It’s that shriek and that cry that resonates along the beach. A child screaming in the distance while holding his leg or arm in pain… And we know “jellyfish got um.” Time and time again box jellyfish have been known to cause a lot of pain, redness, soreness and sometimes send people to go to the hospital if the sting is severe enough.
I wanted to get to the bottom of why and when these stingers are in the water and how come they follow a certain schedule. Did you know their activity is based on the moon? These are questions I had for one of the world’s most noted jellyfish researchers, and yes, she is right here in Hawaii just a stones throw away at the University of Hawaii at Manoa.
Dr. Angel Yanagihara is a world renowned jellyfish expert and her research has been featured in countless medical journals, the New York Times and even the Discovery Channel. But, what I love about her is that she is tirelessly working to solve the jellyfish mysteries and help the community by coming up with better ways to treat those nasty stings.
With the most recent full moon on Saturday, July 12, we are in the midst of a jellyfish influx right now. And even at the time of this writing, Yanagihara and researchers collected 592 jellyfish so far Monday morning.
1. So why are the jellyfish influxing right now? “They appear 8-10 days after each full moon,” Yanagihara said. What is it about the full moon and the tides that cause them to come to shore? They are trying to figure this out right now.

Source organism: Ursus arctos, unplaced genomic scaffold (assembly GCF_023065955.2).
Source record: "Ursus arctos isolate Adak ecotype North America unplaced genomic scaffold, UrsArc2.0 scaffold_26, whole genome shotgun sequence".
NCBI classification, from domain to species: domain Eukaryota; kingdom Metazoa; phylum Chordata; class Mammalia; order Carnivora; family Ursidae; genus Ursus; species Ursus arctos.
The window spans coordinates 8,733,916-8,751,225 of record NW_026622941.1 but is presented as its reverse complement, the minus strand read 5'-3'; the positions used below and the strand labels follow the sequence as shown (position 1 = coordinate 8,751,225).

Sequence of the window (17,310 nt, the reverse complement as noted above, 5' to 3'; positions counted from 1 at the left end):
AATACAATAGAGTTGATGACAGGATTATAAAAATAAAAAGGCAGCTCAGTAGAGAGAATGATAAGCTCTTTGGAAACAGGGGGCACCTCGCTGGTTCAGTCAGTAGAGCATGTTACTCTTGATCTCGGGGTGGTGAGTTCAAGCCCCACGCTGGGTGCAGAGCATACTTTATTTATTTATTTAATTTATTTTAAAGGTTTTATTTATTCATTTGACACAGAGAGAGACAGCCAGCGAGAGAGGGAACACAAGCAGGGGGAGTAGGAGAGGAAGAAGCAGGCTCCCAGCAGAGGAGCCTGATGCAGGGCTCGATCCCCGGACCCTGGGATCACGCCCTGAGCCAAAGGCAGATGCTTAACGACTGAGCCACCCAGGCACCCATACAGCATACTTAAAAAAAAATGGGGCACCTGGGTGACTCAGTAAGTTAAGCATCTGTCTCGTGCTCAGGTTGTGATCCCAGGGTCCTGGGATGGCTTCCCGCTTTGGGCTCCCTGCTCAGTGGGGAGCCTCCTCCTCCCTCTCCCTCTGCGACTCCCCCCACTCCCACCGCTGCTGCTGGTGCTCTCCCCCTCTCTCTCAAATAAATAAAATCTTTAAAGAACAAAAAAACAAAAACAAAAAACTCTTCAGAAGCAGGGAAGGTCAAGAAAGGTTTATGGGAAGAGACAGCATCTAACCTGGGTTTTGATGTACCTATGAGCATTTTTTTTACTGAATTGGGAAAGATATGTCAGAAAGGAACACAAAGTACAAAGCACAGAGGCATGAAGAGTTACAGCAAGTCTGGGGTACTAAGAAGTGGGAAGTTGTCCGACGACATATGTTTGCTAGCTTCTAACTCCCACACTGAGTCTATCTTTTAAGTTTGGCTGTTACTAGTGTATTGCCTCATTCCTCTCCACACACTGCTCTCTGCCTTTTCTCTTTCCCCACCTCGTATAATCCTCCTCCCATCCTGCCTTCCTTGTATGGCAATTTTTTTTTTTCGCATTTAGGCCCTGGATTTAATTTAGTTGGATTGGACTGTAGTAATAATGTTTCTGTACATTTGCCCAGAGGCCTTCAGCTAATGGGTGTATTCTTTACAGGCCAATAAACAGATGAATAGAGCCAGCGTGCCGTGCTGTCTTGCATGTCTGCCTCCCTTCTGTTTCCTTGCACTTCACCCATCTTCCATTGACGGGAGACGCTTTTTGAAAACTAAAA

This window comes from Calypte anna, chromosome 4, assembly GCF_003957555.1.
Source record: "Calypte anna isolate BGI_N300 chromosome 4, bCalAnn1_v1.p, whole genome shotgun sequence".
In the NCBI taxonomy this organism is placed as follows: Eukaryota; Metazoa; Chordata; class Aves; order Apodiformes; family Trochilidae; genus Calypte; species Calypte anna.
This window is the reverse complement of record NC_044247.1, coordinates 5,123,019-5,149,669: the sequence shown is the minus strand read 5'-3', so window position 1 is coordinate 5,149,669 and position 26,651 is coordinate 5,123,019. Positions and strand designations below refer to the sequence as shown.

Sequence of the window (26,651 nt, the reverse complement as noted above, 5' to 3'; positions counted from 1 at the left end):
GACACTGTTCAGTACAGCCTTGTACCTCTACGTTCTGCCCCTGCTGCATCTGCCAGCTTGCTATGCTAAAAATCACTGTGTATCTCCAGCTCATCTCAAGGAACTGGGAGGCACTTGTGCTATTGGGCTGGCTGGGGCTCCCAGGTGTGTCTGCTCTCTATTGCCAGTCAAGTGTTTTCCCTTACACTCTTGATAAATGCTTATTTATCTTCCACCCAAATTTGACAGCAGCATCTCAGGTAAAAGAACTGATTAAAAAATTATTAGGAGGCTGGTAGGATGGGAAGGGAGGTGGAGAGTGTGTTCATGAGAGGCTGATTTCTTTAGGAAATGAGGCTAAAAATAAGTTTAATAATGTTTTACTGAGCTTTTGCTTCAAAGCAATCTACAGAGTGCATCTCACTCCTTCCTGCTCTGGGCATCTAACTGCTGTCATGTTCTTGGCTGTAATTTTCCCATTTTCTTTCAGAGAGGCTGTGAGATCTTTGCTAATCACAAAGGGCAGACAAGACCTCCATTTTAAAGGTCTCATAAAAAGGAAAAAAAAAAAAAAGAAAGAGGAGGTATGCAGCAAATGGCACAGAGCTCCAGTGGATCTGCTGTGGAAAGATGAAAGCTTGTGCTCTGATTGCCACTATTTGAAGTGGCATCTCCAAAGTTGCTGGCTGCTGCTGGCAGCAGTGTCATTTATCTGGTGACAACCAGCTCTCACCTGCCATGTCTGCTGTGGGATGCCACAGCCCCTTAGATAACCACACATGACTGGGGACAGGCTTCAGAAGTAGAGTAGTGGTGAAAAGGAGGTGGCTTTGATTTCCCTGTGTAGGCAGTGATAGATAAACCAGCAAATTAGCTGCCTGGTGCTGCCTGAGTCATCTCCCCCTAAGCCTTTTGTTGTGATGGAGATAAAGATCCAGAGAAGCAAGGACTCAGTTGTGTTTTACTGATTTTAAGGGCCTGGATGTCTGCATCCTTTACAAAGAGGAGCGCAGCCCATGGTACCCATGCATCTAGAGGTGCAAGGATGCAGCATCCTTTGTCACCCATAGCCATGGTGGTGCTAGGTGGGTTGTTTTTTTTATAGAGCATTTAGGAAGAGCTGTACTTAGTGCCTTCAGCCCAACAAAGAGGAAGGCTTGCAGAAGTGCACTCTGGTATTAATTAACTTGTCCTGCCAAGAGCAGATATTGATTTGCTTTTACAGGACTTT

2. What’s the difference between a box jellyfish and a Portuguese man-o-war? “Box jellyfish belong to the class of jellies called cubozoa, man-o-war or Physalia sp are siphonophores another class,” according to Yanagihara. If you frequent Bellows or other Windward beaches you know it doesn’t have to be influx time to get stung, unfortunately.
3. Why do the man-o-war frequent the Windward waters at all times?
“They are blown by the wind and cannot purposefully swim. They have gas filled float that acts like a sail. They would not be blown into the leeward shore except during times of prevailing Kona winds,” she said.
4. What is it that you are studying in regards to the jellies?
“It is hard to answer that in one or two sentences since I have spent 17 years focused on a variety of biochemical and physiological questions related to box jellies. I have identified the fastest acting and lethal pore forming protein, or porin, in the venom. I have also developed specific inhibitors of this venom porin. This technology is not an ‘anti-venom.’ Anti-venoms are antibody based approaches that work well in snake bites but are far too slow for the box jelly porin,” Yanagihara said.
5. What have you found thus far and who has benefited?
“I have provided this treatment technology to combat divers and to Diana Nyad and her team in her Cuba to Florida swim,” she said.
Yanagihara was a night diver monitoring box jelly numbers and applying jellyfish sting treatment as needed for Diana Nyad, for her 2012 attempt and 2013 successful continuous 53 hour swim from Havana to Key West. Speaking of treatment… what are the myths versus truths when it comes to treating jellyfish stings? Stick around later this week I will post a follow-up blog breaking down how to best treat the painful sting after it happens.